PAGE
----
By Matt Morris
It’s often said around town that Chicago has two seasons: winter and construction. The architectural epicenter where we reside explodes into transformation in the warm months, as buildings, roads and public spaces undergo restructuring. A few exhibitions on view right now conspire to reflect this construction condition by taking built environments and our habitation of them as points of departure. The artworks’ proximity to source materials is a useful measurement in distinguishing where a quirky meta-criticality is achieved, and where sometimes the experience at hand is burdened by its references.
In “Signal” at Rhona Hoffman, Richard Rezac’s stringent formalism is just a little more playful than usual. This exhibition of painted sculptures, accompanied by a suite of severely elegant preparatory drawings, looks like many Rezac has had over the past twenty years, so methodical is his exploration of form in works on the walls, floor and hanging from the ceiling. Convex and concave curvatures, rhombuses and triangles, cast metal and shaped wood: as is typical in his work, these elements are combined into studious meditations on architecture—well-poised objects that condense a poetics of space into modestly sized constructions. This time around though, I search for names to call the works’ components, so reminiscent are they of decorative facades and the workaday tools used to clamp them in place, and yet straightforward categorization proves neither sufficient nor stable here. “Untitled (13-05)” might be a chandelier of repurposed bed knobs and candlesticks. “Untitled (13-07)” is an Anne Truitt on a Bowflex. “Nemaha” is a nickel-plated harlequinade, and its companion drawing a radiant rose and silver study of the diamond pattern across the finished object. That jester gesture recurs in “Untitled (13-06)” when a custard-yellow lattice is plugged with Home Depot-orange polyurethane gems. The oddity of each work undercuts their initial sense of familiarity.
At Threewalls, Stephen Reber and Anders Ruhwald take turns in their sculptural installation with direct quotations from the everyday and more open-ended abstractions. Culverts, drainpipes, lamps, chairs, cinderblocks and a miniature model of a swimming pool conjure a multi-use complex that intermixes the residential and industrial. Utilitarian aesthetics rendered in impractical materials make the two men’s joint efforts into a theater of design experiments. Reber’s sprawling tableaus are models of symbiotic, interdependent systems. His “Dredge” is a life-sized level of Super Mario in which a cantilevered wall with a yellow speed stripe ends at a simulated manhole cover. Ruhwald’s collection of ceramic sculptures are hulking feats with lumpy black-and-white surfaces that get more interesting the further away from their references they get. A ceramic chair hanging high on the wall and “Lamp” are labored reproductions with little epiphany for all the effort. It’s his more simplified forms that isolate and emphasize the intense tactility of their production and succeed as thoughts about world-building and how constructions are often taken for granted as naturalized. The handmade physicality of his torso-sized flattened cylinder “Plain” doesn’t easily represent anything in particular, freeing it to dialogue with the architecture on which it hangs.
With reflexive cognizance about the commercial gallery system in which they participate, the artists gathered in Monique Meloche Gallery’s exhibition “My Hands Are My Bite” (as well as Dan Gunn, the artist who curated it) admirably succeed at crafting maneuvers that are Marxist and materialist at the bone without dispensing with—and in fact indulging in—decoration and ornament. Together they’ve built a surreal luxury gift shop, which indeed the gallery was to begin with, only now the works take as their topics the uneasy glamor of how the discursive and the profitable are intertwined. Diane Simpson’s two “Window Dressing” installations are stylized affairs that meld fashion and architecture in sculptural Art Deco pastiches. Not simply addressing Meloche’s front wall as a slender gallery like many artists invited to show on it, Simpson abstracts the fundamental forms of window displays—the dressed mannequin and the backdrop—into sassy paeans to consumer culture done up in full regalia. Lilli Carré joins Simpson’s blithe nod to postmodern (and yet now historicized) aesthetics like those of the Memphis Design group in her twelve-frame animation loop wherein abstract geometric shapes swoop across the flickering sepia screen. Laura Davis’ “Neckslices” are a take-no-prisoners take on the boutique: monochrome discs with sloppy color treatments trimmed in various salvaged necklaces. And her two “Cups and Balls” assemblages are dazzlingly complicated collections of ideas attendant to the salvaged found objects she combines. The passing resemblance of these Dada displays of jewelry and tchotchke to artist superstars like Carol Bove is taken as an intentional jab at art market trends, driven home by the page of an auction catalogue brazenly hanging from one of the sculpture’s metal stems. Davis’ catchall creative ecosystems come to include the ordinary, the thrifted, the DIY, the rarified, the decorative and darker psychological trappings. Incommensurate with the show’s tacit claims, Carol Jackson’s tree-root-canals are mash-ups (in this case, Americana sheet music and webcam stills of forest fires) too mushy with art materials to have enough conceptual traction. They belong elsewhere, away from this summer’s scaffold-wrapped city in mid-transition and the redeveloped thoughts on place that it warrants.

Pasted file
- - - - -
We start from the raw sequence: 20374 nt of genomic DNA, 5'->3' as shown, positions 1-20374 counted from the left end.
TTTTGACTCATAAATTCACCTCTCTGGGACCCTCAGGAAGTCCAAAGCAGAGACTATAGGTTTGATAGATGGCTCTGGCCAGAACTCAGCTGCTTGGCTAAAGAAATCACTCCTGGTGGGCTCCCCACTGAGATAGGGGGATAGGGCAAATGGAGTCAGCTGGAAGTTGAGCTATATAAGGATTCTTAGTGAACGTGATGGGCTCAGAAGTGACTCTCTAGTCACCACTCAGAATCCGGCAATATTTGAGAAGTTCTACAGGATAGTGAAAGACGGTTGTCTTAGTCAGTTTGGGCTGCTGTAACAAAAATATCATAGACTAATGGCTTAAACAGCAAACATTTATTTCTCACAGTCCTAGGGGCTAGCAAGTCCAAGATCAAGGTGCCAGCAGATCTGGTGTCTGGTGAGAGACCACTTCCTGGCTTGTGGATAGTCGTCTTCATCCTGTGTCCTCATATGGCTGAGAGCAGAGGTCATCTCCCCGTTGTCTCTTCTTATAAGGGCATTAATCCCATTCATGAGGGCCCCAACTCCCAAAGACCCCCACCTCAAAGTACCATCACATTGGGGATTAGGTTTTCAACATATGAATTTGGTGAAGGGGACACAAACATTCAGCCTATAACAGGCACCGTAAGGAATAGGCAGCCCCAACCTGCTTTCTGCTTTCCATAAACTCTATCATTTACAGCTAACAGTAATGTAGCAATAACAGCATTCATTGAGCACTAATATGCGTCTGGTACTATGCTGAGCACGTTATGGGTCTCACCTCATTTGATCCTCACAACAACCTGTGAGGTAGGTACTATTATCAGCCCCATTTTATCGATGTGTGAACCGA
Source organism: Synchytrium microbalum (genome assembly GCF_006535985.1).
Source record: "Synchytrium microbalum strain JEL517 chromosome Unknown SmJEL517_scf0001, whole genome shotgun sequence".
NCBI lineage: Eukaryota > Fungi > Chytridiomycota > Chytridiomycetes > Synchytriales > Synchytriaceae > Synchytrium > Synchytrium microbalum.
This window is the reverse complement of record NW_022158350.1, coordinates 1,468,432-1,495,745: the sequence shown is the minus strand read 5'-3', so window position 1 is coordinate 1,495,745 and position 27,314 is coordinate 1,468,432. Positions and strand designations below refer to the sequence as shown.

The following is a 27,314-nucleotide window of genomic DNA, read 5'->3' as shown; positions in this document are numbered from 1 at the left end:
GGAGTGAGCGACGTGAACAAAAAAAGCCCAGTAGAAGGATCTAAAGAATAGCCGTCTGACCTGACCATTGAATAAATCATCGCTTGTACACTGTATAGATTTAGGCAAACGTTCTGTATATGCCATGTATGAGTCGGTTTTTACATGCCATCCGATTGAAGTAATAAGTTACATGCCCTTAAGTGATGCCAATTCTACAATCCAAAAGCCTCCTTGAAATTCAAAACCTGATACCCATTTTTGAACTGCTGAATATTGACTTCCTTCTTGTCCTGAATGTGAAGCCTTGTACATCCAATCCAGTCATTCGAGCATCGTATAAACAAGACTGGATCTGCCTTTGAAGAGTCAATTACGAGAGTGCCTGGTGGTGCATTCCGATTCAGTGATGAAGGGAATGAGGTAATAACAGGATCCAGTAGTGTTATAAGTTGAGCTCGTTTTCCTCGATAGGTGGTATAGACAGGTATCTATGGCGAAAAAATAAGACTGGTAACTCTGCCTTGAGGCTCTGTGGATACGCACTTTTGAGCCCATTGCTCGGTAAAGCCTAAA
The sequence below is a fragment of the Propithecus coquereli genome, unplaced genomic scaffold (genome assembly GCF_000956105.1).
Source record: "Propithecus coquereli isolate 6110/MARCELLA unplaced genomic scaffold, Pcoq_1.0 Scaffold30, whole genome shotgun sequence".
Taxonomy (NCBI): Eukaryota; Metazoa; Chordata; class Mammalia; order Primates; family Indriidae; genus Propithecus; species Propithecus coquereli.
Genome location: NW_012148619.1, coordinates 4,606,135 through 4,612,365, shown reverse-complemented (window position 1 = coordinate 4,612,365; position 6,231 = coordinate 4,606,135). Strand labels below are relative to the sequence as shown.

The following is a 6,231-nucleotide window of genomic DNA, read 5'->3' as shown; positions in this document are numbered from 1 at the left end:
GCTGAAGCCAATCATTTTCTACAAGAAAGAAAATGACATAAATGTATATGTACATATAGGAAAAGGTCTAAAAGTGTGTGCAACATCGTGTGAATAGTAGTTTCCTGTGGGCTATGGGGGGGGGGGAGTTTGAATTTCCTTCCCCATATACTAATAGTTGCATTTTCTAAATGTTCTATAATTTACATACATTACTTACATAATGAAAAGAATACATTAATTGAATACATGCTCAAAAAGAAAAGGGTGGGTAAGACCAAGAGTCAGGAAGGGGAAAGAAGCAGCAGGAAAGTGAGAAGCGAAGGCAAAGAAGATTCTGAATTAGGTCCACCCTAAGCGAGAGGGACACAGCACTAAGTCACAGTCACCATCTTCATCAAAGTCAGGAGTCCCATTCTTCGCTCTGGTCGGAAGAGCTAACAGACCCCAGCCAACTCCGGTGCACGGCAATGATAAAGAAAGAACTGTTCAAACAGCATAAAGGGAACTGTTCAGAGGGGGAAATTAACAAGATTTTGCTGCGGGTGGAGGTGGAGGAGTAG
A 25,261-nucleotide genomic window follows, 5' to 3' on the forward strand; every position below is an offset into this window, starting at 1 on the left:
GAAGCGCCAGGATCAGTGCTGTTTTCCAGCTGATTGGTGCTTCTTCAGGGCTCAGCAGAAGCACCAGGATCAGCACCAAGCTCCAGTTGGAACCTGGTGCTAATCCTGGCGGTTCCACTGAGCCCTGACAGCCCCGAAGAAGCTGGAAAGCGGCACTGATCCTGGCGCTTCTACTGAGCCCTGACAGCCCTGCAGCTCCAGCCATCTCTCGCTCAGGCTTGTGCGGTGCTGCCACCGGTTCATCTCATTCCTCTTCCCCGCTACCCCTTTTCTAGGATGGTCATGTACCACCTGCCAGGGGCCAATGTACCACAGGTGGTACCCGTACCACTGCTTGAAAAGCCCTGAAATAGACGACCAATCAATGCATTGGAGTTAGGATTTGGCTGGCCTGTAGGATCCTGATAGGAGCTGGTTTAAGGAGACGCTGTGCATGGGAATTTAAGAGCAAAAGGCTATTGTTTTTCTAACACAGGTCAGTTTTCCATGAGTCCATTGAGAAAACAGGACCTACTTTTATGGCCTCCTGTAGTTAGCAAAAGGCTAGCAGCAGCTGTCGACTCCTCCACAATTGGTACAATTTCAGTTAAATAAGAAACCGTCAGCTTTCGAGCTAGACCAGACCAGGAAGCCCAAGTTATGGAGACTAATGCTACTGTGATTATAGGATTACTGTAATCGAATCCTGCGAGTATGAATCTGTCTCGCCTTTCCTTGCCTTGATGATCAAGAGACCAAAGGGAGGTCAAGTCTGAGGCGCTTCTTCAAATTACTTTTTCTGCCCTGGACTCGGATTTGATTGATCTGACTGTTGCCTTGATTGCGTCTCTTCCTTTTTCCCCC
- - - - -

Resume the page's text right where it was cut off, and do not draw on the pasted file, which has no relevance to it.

Richard Rezac shows at Rhona Hoffman Gallery, 118 North Peoria, through July 25. Stephen Reber and Anders Ruhwald show at Threewalls, 119 North Peoria, through July 26. “My Hands Are My Bite” at Monique Meloche, 2154 West Division, through August 2.